Today's Guest Blogger is JoLynne Lyon, a friend and fellow writer.
We moved to our little farming town when we were newlyweds. The first time I went out of my new door and took a walk for exercise, two of my neighbors popped out of their homes as I walked by.
“Are you stranded? Do you need a ride?” The two old gentlemen said almost exactly the same thing, as if the only reason I’d be out walking was because I could not drive. The important thing was that they wanted to help.
Now, thirteen years later, they are both gone, leaving holes in the neighborhood like gaps in a smile.
I knew Henry the best because he was out the most. He walked an old springer spaniel while his wife, Amanda, busied herself in their home and garden. After the dog died Henry walked alone, or rode an ancient bike. His energy was astounding. To this day I am not sure how old he really was. He was a retired teacher, and in his retirement he began pursuing the things that a career and seven children had kept him from doing. He tutored the neighbor girls next door. He learned to paint. He continued farming the field across from our house, and the view changed every year, from wheat to alfalfa to corn. One year the harvester could not get to the wheat on an uneven piece of his land. Henry and his grandson threshed it by hand.
I was salvaging lumber outside one day when I noticed a longhorn cow in my garden. “Hey!” I yelled. I let the hammer’s handle fall into my free hand and glared at the cow. She shook her two-foot horns at me and glared back. I had decided she could help herself to our red ripe tomatoes when Henry appeared and matter-of-factly guided her back to her pasture. She was not my cow. She wasn’t his, either.
I told Henry’s relatives how much I admired Henry and his energy, and they would hesitate, nod and leave it at that. Perhaps by then they were already getting hints of what was to come. Those of us outside the family did not realize he was losing his memory until the process was well underway. One bitterly cold night Henry appeared on my doorstep, asking for help because he was locked out of the house. We persuaded him to wait for his family at our place. He did not want to at first, perhaps because he was embarrassed. He chatted quietly while his expression asked how this could be happening to him.
I don’t know the details of his illness, and I wouldn’t tell them if I did. The weight of that story would crush many, many more years of vitality and health, of learning and determination, of fatherhood, of a whole long line of children, grandchildren and great-grandchildren that turned into decent people. Still they gather across the street at Christmas, crowding the circle drive in front of his son’s house and the driveway to the side of it. I don’t know most of them. I knew Henry, and this Christmas I can only remember our last holiday visit to his home while he was still in it.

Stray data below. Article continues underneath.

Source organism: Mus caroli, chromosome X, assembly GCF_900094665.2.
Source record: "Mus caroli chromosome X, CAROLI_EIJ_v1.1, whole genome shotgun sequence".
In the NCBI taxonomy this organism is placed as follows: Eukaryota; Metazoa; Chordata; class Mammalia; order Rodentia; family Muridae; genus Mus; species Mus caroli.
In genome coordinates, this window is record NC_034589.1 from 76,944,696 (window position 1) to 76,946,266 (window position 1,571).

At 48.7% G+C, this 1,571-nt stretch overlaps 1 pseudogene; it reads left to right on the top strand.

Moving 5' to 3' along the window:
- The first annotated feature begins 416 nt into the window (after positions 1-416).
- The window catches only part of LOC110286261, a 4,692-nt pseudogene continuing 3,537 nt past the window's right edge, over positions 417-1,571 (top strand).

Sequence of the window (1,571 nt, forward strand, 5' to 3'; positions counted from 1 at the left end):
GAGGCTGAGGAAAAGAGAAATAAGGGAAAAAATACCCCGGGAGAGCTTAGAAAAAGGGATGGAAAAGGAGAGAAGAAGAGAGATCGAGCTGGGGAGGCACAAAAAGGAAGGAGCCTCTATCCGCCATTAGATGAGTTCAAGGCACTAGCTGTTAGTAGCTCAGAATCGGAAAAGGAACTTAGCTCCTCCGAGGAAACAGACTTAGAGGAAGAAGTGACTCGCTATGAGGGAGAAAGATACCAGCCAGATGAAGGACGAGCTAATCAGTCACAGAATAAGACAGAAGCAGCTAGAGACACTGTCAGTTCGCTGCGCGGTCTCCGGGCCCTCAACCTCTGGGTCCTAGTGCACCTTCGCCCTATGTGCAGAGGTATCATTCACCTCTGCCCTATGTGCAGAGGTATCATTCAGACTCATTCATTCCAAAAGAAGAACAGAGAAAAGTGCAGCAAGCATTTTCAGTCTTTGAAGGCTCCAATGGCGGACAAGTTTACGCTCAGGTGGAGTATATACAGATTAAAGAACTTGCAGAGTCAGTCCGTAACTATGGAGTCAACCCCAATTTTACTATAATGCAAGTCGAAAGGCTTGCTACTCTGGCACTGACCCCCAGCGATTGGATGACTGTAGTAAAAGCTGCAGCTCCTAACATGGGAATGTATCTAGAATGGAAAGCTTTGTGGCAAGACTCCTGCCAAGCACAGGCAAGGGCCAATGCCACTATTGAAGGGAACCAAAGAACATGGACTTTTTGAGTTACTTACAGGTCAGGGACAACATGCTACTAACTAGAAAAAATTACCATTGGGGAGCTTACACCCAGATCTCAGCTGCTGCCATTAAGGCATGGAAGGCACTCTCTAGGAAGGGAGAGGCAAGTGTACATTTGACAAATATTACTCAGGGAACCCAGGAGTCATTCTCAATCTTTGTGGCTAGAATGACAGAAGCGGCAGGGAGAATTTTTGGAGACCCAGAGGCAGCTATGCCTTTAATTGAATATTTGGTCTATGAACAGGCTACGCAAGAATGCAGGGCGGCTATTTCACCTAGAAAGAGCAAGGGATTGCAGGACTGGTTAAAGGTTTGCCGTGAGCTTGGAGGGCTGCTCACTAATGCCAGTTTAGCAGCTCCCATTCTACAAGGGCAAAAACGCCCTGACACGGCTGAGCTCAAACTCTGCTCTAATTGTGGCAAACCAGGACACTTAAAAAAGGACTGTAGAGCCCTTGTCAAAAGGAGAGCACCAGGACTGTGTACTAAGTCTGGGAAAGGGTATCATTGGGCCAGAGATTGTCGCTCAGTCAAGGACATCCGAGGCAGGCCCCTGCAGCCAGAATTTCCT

We brought our children and ate toffee made by Amanda, and chatted. Henry was subdued and quiet, but he talked to the children at their level, and I was relieved that my whole family was content to sit for a minute instead of rushing off to deliver the next treat to the next house down the road. Henry showed the kids the trinkets he and Amanda had collected over the years: some tiny skaters that glided over a pond; a penguin and a Christmas tree that danced. The kids were delighted.
Eventually we did go, and two houses down the road was Grant’s home. It was his last Christmas there, too. On past Christmases I had delivered treats during his and his wife’s family party, when their little living room had been so packed that the air was steamy and the windows dripped. This night, Grant’s wife, Bernice, greeted us alone. Grant, the man who had come out on his front porch and offered me a ride some years before, could not make it to the door that day.
“I hope you have a good Christmas,” Bernice said as she took our plate of goodies. “But you will, because you have children at home.”
That Christmas season had seemed like one endless checklist, and delivering treats had been one more item to mark off. I hadn’t planned on having an epiphany that night. It just came, thanks to my neighbors.
“I don’t want to be stupid,” I told my husband after the kids were in bed. “I don’t want to wait until the good times are over to realize we were in them.”
One of Grant’s grandsons lives with his family in Grant’s house now. Amanda lives on in the house she shared with Henry. His paintings hang on her walls, and on a wall in their son’s home, too. Amanda still chats with us when we bring treats by. Her collection of singing, dancing decorations has grown, but the silent one with Henry’s picture on it touches me the most.